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Monday, October 27, 2014

Six Practical Ways to Share Bible Truth with Teens

Photo by: Ambro

Now that we’ve loved, laughed with, and listened to our teens, here are a few helpful ideas for teaching them Bible truths:
  1. Show Them the Bible Verses--Instead of a list of do’s and don’ts, show your teens from the Bible why you believe what you believe. Make sure they understand the Ten Commandments (God’s moral law) for starters. Make sure they see with their own eyes why you believe certain practices are sin. Show them in the Bible--both Old and New Testaments--why we don’t do some things. Show them from the Bible why we feel other practices are important. When you can show a teen, “This is what God says,” the teaching has authority. When it’s just “Do as I say,” it doesn’t. If you can’t find it in the Bible, then it’s not a biblical principle. You should discuss matters honestly with your teen. I remember in our own family talking about some of the gray areas, where the Bible doesn’t come out on one side or the other. It’s also okay to say, “I don’t know. I’ll look it up and get back to you.” When teens see clear biblical instruction, they will know what’s right and wrong. It will give their beliefs backbone.
  2. Use Visuals--Just as teens need to see Bible verses for themselves, they also need to see biblical concepts taught with clear visual illustrations. When a preacher or teacher uses visuals and object lessons to go with his teaching, it reinforces his words. For some reason, teens need visuals. When they actually see with their eyes, they're more able to respond in their minds and hearts.
  3. Give Teens Individual Attention--Any person of any age can sit down next to a teen and show personal interest. This is especially important in the church. Teens are open to friendships with people of all ages. A grandma like me can make teen friends. So can children and people his parents’ age. Youth leaders should get one-on-one time with the kids in the youth group. This is very important for effective leadership.
  4. Arrange for Teens to Serve--Teens are blessed with energy and zeal. Get your teens involved in projects for others. Ask them for their ideas for service endeavors. Years ago, one of our supporting churches used their teens in all kinds of outreach projects. They regularly visited nursing homes. They did yard work for the elderly. They washed cars and raised funds for missionaries’ special projects. When we visited the church, we were greeted by friendly, happy, and completely normal teenagers. I have no doubt that they went on to become awesome adults. These kids weren’t back bench warmers; they were a vibrant element in their church. One of the most important steps in the Christian life is learning to serve others. Let this mind be in you, which was also in Christ Jesus: Who, being in the form of God, thought it not robbery to be equal with God: But made himself of no reputation, and took upon him the form of a servant (Philippians 2:5-7a). Enlist your teens today!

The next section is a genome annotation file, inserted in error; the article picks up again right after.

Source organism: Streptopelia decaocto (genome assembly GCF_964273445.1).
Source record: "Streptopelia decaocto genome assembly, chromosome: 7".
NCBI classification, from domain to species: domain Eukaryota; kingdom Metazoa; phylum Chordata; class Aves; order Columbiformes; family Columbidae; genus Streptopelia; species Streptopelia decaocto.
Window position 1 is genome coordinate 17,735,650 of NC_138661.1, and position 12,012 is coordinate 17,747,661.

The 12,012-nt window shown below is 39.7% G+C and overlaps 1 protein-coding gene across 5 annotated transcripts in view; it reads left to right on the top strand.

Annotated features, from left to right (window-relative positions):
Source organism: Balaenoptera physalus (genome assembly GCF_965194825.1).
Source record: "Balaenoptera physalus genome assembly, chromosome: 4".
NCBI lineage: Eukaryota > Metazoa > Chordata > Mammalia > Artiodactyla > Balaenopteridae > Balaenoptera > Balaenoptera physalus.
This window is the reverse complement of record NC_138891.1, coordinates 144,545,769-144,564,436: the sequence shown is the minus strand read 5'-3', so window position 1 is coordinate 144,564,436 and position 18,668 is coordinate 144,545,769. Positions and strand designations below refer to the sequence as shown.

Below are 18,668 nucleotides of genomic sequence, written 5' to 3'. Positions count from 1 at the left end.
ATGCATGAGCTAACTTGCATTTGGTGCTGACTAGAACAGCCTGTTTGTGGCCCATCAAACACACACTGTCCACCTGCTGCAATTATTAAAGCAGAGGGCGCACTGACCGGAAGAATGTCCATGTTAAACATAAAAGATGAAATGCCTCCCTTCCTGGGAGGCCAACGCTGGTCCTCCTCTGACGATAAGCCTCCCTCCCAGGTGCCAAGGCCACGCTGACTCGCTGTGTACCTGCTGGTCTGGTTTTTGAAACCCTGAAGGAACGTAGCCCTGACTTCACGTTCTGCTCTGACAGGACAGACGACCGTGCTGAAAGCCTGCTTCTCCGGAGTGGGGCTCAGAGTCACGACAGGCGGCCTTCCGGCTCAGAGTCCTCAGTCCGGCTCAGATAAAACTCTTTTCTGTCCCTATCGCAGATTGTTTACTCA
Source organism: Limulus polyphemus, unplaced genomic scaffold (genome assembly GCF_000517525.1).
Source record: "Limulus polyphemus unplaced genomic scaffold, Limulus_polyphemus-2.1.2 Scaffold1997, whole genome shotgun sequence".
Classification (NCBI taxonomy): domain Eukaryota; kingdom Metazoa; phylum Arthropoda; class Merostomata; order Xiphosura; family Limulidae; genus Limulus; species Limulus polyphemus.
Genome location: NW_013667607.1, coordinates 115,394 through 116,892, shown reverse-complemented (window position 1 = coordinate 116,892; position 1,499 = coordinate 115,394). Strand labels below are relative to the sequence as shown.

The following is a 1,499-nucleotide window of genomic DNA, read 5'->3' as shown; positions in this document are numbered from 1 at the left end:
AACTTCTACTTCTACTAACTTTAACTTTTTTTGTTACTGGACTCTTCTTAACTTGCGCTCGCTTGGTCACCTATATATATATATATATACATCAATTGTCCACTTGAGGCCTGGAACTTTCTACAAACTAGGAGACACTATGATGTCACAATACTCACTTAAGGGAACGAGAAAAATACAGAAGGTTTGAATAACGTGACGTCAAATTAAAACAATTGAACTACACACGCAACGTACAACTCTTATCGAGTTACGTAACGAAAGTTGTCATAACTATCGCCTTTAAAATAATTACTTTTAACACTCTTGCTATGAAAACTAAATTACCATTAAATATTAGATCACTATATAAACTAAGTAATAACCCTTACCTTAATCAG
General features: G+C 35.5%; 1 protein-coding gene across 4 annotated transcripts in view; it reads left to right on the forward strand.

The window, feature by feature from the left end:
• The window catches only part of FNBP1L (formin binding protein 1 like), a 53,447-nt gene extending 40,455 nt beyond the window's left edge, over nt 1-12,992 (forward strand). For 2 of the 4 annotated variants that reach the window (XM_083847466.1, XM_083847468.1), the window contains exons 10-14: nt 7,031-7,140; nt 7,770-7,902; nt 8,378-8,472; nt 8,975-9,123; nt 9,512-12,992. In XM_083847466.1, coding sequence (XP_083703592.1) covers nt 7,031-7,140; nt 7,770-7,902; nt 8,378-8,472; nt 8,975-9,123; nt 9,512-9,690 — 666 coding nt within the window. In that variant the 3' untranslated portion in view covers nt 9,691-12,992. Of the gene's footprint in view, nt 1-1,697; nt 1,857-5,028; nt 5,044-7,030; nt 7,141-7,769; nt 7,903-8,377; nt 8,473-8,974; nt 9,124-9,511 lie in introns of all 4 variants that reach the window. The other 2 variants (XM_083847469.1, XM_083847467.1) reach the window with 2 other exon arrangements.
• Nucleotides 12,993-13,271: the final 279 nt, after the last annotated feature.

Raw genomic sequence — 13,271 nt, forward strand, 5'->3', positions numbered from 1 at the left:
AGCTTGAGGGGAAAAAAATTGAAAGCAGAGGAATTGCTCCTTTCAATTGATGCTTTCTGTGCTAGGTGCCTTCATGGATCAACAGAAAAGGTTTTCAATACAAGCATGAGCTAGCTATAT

5. In the Church, Include Teens--I sometimes wonder if it’s so important to have a “youth group” as a separate entity in the church. (I’m not saying I’m against youth groups, but I believe that dividing the church into peer groups might not be the best way of including kids in ministry. I think it might be better to serve the Lord together--teens, singles, married people, and children. It’s my personal opinion. It’s okay if you differ with me on this. We can still be friends!) Why not do evangelism with teens and adults together? (I went as a newly-born-again twelve-year-old with godly women in my church.) Why not enlist teens to help with decorating and organizing church social events? How about doing retirement home ministry with family units that include teens? How about teen ushers? Could teen musicians sing and play instruments with others? Older teens can help in children’s Sunday school classes. How about integrating our teens into normal church ministry? The teens in our churches are the church of the future. They will learn God’s work as they work alongside us.
  6. Provide Avenues for Teens to Share Their Salvation Testimonies with Others--I believe it’s important to encourage teens to write, to do artwork, to be musical, and to be able to express themselves. How about a church blog for teens, by teens? How about an online newspaper that shares personal testimonies and experiences, ideas, artwork, and fun things with other teens? How about encouraging kids to compose music that honors the Lord? How about sharing teen poetry in a service? Teens can take part in holiday cantatas and dramas. How about letting teens share their personal testimonies and devotional thoughts in a midweek church service?
Our teens have much to offer the church and the Christian community. They are fresh, energetic, and full of ideas. Harness some of that energy in your church. Help teens to feel valued as full-fledged members of your church family. 

They are the future!

O God, thou hast taught me from my youth
and hitherto have I declared thy wondrous works (Psalm 71:17).

(Friday’s post was about getting to know our teens. If you missed it, scroll down.)


Please share your thoughts.